I’ve been in L.A. for almost a year now, and from what I’ve seen so far, there are just two long seasons here: Autumn, from October through March, when days are mostly sunny and pleasant and nights are cool; and Summer, from April through September, when it’s mostly sunny and warm, with some very hot days in August and September.
I was delighted to find out that autumn/winter temperatures here vary from the high 50s to the high 70s, even 80s –in late November 2011 temps reached 88F in Santa Monica and people flocked to the beach.
Unfortunately, fall foliage in L.A. is nothing like the breathtaking color spectacle found in other parts of the country. In the Washington D.C. area the change of colors is a major attraction, and one I miss a lot. But the vegetation in L.A. is very beautiful, with different trees and flowers blooming all year-long. So there’s always a lot of color everywhere, even in the winter months. Every now and then it gets windy and chilly, especially near the ocean. But it still doesn’t compare to even mild winters elsewhere. Even on colder nights, a light coat is all you need. The secret here is to dress in layers. Scarves, trendy sweaters, leggings, and boots are a styling must and, most times, all you need for day outings.
There is a lot of talk about the Santa Ana winds but I’ll need a few more years here to master the exact frequency and effects of the Santa Ana winds on L.A.’s seasons. According to Wikipedia, “southern California coastal region gets some of its hottest weather of the year during autumn while Santa Ana winds are blowing. During Santa Ana conditions it is typically hotter along the coast than in the deserts.”
Low fog is also common during fall/winter months, especially around the beaches. It’s kind of creepy, actually. Walking around Santa Monica on a foggy night feels like being on a scary Halloween movie scene.
Spring and early summer in L.A. are filled with warm, sunny, delightful days, with temps in the 70s and 80s. June mornings are generally foggy and gloomy, due to the marine layer that blankets the city for hours just about every day. This phenomenon happens along the entire West Coast and is known as June Gloom.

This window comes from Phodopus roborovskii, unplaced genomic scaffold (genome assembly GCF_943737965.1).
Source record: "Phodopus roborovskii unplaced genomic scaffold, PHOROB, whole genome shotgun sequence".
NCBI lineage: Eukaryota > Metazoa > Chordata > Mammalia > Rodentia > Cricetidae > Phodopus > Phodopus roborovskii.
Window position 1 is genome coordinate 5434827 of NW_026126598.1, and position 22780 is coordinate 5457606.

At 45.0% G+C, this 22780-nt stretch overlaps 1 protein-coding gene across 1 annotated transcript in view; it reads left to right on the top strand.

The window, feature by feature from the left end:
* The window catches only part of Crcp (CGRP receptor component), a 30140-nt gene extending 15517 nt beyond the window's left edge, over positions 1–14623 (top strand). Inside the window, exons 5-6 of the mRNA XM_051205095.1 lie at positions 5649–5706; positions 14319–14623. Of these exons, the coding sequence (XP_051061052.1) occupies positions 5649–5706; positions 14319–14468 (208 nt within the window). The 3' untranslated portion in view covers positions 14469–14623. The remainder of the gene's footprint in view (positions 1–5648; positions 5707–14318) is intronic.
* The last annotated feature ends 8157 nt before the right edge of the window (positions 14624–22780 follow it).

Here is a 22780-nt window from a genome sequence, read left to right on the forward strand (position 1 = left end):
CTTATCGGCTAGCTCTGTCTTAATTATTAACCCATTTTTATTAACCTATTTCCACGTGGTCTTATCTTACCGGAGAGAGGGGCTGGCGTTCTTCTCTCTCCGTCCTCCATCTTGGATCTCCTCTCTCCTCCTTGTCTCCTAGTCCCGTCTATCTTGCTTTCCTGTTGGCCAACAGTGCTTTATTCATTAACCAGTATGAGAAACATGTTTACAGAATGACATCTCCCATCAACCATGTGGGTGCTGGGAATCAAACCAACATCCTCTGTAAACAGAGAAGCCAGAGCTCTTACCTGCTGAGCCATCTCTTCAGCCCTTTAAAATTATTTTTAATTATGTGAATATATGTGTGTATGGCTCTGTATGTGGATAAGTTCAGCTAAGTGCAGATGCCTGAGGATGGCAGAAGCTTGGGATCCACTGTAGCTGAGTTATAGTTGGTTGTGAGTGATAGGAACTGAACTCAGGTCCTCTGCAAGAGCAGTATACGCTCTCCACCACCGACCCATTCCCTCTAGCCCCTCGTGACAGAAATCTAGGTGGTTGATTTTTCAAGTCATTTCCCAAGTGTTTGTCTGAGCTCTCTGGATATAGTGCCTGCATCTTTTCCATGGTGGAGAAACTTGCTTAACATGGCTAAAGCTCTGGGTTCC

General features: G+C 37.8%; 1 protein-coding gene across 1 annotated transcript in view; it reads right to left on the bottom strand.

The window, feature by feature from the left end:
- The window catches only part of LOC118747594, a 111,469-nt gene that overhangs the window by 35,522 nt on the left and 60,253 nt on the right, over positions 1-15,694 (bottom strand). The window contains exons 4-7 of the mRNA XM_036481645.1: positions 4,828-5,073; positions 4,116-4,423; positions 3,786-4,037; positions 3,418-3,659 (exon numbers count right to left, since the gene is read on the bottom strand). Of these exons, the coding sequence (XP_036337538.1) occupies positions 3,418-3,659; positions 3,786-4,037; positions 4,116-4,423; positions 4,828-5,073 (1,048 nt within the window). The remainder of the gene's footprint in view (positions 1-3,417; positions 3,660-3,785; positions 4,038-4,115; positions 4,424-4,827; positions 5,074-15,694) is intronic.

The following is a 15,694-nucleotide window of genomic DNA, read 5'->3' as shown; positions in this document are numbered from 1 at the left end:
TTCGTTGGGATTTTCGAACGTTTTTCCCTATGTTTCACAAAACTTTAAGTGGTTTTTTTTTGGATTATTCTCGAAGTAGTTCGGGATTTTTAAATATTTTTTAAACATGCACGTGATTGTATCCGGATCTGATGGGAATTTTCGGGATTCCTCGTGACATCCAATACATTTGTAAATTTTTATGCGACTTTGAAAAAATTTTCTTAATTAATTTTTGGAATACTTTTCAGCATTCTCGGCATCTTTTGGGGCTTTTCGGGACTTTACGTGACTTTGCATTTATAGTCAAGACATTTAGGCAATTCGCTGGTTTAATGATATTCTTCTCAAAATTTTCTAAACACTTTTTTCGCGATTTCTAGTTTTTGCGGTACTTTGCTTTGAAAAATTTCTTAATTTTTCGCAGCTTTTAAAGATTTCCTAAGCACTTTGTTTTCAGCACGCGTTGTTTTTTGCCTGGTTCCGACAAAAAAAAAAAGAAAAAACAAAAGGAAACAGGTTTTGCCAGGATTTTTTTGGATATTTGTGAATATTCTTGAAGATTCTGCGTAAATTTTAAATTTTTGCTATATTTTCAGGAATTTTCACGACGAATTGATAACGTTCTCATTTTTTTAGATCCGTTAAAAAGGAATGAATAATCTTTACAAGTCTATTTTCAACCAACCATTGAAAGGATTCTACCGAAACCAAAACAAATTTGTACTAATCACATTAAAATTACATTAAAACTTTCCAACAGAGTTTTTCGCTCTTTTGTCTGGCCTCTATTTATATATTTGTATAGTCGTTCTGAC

Thanks to L.A.’s low humidity, I found hotter summer days here much more tolerable than on the East Coast. But the sun is brutal and can be devastating to one’s skin. Since a lot of activities in L.A. take place outdoors, regardless of the season, one should never leave home without applying (and reapplying) sunscreen.
Finally, what they say about never raining in Southern California is true –this past year it has rained only six times as far as I can remember; and not a drop since early April! But when it rains, sometimes it pours! And Angelenos are terrified of rain the same way Washingtonians are terrified of snow. They are not used to driving in the rain, the streets don’t seem to have proper drainage, and traffic becomes a nightmare. Weather forecasters talk about rain in L.A. as if the city were about to be hit by a deluge. Most times, after all the fuss, the rain turns out to be just a passing drizzle.
In terms of weather, I think Angelenos really have it made. I love having the sun around all year ’round. I love not having to worry about tornadoes and thunder storms that destroy homes and leave thousands without power, or snow storms that leave people stranded at home for days– all too common in the East Coast.
Even though I feel lucky to live in a place with this great weather, I do miss those cool, crisp October days in Washington. I miss the dry, cool air hitting my face, the multicolored leaves, and that unmistakable, yet indescribable, smell of autumn. Oh, and I do miss seeing a bit of rain. There’s nothing more delicious than a good rainy day now and then.
Happy Autumn everyone!